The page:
Monday, June 10, 2013


From The Beast Beelzebufo
A few weeks ago I talked, via telephone, with my ten-year old grandson Joel who lives in southern California and learned that he had added a new pet to his menagerie of two dogs, one cat, and sometimes frogs – a corn snake! I have known about Joel’s reptile obsession for several years and even wrote a rhyming picture book, illustrated by my young friend, Ben Blanchard, entitled The Beast Beelzebufo, a story about this prehistoric devil frog in Africa that was identified by scientists as the largest frog on earth.
I suppose that I could be accused of fanning Joel’s interest in herpetology and shouldn’t complain about his newest pet. But pictures of the coiled red corn snake that I saw online gave me a good case of grandmother willies and sent me scurrying for references on this reptile. Although the corn snake is actually a harmless snake, he looks sinister to me. Joel says that his pet can grow as tall as five feet (just my height) and has a life span of ten years, and he hopes that I can see him one day. However, I'm not anxious to visit while he's raising this pet.
The corn snake’s colorful skin attracted Joel, and I understand that the belly scales resemble maize, or, in our lexicon, corn. Early settlers often found these snakes coiled in their corn fields and corn cribs and surmised that they were eating corn, but they were really eating the rats that threatened their corn crop.
"16 inches long he
stretched, by far..."
 I think that Joel’s snake has red-to-orange coloring, but I really didn’t question him too closely. I wondered if he was feeding him tree frogs and lizards, two of Joel’s favorite reptiles, which are included in the snake’s diet. I think that he may be feeding his pet rats bought in frozen bulk. The procedure for feeding is that you take the rat from the freezer and allow it to defrost at room temperature, then use tongs to pick up the rodent by the tail and hold the prey in front of the snake so he can strike at it. Sometimes quail eggs can be offered for dessert; however, not on a regular basis. Come shedding time, after the snake’s eyes clear from the white sheen he’ll develop before shedding, Joel will have to soak the snake in warm water – probably in the same bath he once housed the wooden snake where I bathed. This warm water bath enables the snake to shed its skin within 24 hrs. I can visualize stepping on the newly-shed skin, and, no, I won’t be visiting anytime soon. I calculate that this nameless snake won’t die before Joel reaches the age of 20, so Joel will have to travel to Louisiana or Tennessee to see me. However, I may not escape the infamous corn snake. I read that some of them can be found on the salt dome islands near Cote Blanche Bay, some of my favorite haunts when I return to Louisiana every year.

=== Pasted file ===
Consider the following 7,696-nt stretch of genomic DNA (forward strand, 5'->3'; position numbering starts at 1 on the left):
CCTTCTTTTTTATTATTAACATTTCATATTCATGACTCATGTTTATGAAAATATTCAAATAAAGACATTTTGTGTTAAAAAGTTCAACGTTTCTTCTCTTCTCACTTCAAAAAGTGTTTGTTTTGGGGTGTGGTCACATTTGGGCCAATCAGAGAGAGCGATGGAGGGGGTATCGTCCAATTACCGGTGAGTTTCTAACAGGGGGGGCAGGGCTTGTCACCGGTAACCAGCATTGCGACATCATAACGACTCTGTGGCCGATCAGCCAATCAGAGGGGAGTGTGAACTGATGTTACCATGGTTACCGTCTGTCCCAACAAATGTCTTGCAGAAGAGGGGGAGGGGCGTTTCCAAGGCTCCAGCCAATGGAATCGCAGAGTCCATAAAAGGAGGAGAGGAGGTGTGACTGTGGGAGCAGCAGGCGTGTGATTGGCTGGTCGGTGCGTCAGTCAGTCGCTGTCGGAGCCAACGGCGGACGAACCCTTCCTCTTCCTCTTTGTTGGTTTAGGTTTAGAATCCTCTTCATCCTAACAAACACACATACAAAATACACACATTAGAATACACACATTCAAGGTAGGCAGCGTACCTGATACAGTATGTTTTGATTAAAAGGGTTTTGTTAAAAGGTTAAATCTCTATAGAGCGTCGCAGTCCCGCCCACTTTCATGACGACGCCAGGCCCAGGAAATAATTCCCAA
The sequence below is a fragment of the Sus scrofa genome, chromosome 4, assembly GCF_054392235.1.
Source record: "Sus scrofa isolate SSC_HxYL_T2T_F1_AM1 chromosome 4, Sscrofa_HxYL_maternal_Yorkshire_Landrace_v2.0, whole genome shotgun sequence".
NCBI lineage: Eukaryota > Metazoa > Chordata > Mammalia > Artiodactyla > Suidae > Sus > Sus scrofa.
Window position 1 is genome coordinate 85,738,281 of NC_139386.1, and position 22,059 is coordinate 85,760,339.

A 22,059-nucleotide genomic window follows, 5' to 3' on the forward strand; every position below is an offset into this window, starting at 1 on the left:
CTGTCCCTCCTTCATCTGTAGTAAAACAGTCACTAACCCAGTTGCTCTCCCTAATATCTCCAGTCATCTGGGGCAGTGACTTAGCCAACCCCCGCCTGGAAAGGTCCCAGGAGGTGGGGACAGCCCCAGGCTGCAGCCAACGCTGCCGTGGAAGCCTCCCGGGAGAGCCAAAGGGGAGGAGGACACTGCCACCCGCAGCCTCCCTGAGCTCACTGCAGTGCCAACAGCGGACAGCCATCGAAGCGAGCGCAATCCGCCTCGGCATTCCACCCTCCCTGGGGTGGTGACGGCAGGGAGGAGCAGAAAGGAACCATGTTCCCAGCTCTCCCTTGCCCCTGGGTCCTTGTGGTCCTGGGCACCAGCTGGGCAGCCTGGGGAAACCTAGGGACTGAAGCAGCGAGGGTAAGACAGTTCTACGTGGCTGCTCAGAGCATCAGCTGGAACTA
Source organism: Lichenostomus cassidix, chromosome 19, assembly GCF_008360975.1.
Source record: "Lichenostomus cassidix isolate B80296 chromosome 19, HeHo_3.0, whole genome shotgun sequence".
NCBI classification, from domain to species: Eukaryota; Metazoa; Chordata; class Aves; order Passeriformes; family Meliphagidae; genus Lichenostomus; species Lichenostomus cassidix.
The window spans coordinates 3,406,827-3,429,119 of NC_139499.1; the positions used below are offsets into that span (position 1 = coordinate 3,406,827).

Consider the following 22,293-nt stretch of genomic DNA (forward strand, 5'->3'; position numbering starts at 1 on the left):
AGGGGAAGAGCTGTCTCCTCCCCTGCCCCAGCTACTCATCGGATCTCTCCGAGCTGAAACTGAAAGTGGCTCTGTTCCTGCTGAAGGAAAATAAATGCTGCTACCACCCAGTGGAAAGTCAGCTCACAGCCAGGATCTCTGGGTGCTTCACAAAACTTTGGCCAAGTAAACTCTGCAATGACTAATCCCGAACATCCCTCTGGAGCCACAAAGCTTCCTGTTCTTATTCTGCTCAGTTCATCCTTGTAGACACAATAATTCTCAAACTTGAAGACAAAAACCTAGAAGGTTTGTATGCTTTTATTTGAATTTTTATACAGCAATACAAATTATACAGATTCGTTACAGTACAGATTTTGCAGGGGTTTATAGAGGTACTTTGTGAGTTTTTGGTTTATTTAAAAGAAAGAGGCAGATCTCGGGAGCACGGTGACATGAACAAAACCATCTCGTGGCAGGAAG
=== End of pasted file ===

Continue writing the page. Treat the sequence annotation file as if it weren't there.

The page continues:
This is probably more than you ever wanted to read about snakes.  I did write a poem about the new acquisition and have included it, along with pictures from The Beast Beezlebufo – I couldn’t bring myself to ask for a picture of this addition to Joel’s family.


I should have known when I gave him
a wooden snake at age four,
an object that he would leave
on the floor of my nightly bath
and under my bed on Via Tranquilo (?) Drive,
he would one day buy a corn snake
to wrap around his loneliness.

It runs in the family,
this reptile obsession,
his great-grandmother kept a pet garter snake
in a primitive encampment of the Dismals,
sport for a Golden Eaglet scout,
telling the story enough times for snakes
to imbed themselves in the consciousness
of three generations.

But what a multi-colored snake will do
for the heart, I do not know,
except that both great-grandmother
and my grandson were lonely,
tend to tell all when conversing
with anyone,
and silent snakes make good audiences.
Or perhaps both Dorothy and Joel
trusted that living with a harmless snake
posed a lot less threat
than encounters with human beings

coiled around their innocent play.

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